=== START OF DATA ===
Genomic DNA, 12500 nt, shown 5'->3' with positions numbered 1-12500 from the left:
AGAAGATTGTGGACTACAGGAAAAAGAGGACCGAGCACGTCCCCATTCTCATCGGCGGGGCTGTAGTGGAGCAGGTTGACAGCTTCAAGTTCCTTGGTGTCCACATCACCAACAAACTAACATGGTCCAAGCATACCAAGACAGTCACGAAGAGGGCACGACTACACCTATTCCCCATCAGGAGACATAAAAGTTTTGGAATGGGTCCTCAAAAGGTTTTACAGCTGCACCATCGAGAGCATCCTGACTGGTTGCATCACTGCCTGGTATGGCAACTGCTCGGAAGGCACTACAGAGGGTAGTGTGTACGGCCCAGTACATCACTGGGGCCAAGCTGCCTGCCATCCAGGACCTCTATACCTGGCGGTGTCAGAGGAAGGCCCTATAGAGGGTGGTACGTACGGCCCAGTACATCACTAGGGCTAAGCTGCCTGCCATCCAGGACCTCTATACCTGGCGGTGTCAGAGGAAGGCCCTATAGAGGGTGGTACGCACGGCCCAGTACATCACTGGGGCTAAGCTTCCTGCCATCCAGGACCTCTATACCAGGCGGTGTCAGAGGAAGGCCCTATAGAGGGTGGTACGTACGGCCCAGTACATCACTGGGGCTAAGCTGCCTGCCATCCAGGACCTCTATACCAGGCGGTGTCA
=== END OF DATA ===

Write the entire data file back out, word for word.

Genomic DNA, 12500 nt, shown 5'->3' with positions numbered 1-12500 from the left:
AGAAGATTGTGGACTACAGGAAAAAGAGGACCGAGCACGTCCCCATTCTCATCGGCGGGGCTGTAGTGGAGCAGGTTGACAGCTTCAAGTTCCTTGGTGTCCACATCACCAACAAACTAACATGGTCCAAGCATACCAAGACAGTCACGAAGAGGGCACGACTACACCTATTCCCCATCAGGAGACATAAAAGTTTTGGAATGGGTCCTCAAAAGGTTTTACAGCTGCACCATCGAGAGCATCCTGACTGGTTGCATCACTGCCTGGTATGGCAACTGCTCGGAAGGCACTACAGAGGGTAGTGTGTACGGCCCAGTACATCACTGGGGCCAAGCTGCCTGCCATCCAGGACCTCTATACCTGGCGGTGTCAGAGGAAGGCCCTATAGAGGGTGGTACGTACGGCCCAGTACATCACTAGGGCTAAGCTGCCTGCCATCCAGGACCTCTATACCTGGCGGTGTCAGAGGAAGGCCCTATAGAGGGTGGTACGCACGGCCCAGTACATCACTGGGGCTAAGCTTCCTGCCATCCAGGACCTCTATACCAGGCGGTGTCAGAGGAAGGCCCTATAGAGGGTGGTACGTACGGCCCAGTACATCACTGGGGCTAAGCTGCCTGCCATCCAGGACCTCTATACCAGGCGGTGTCA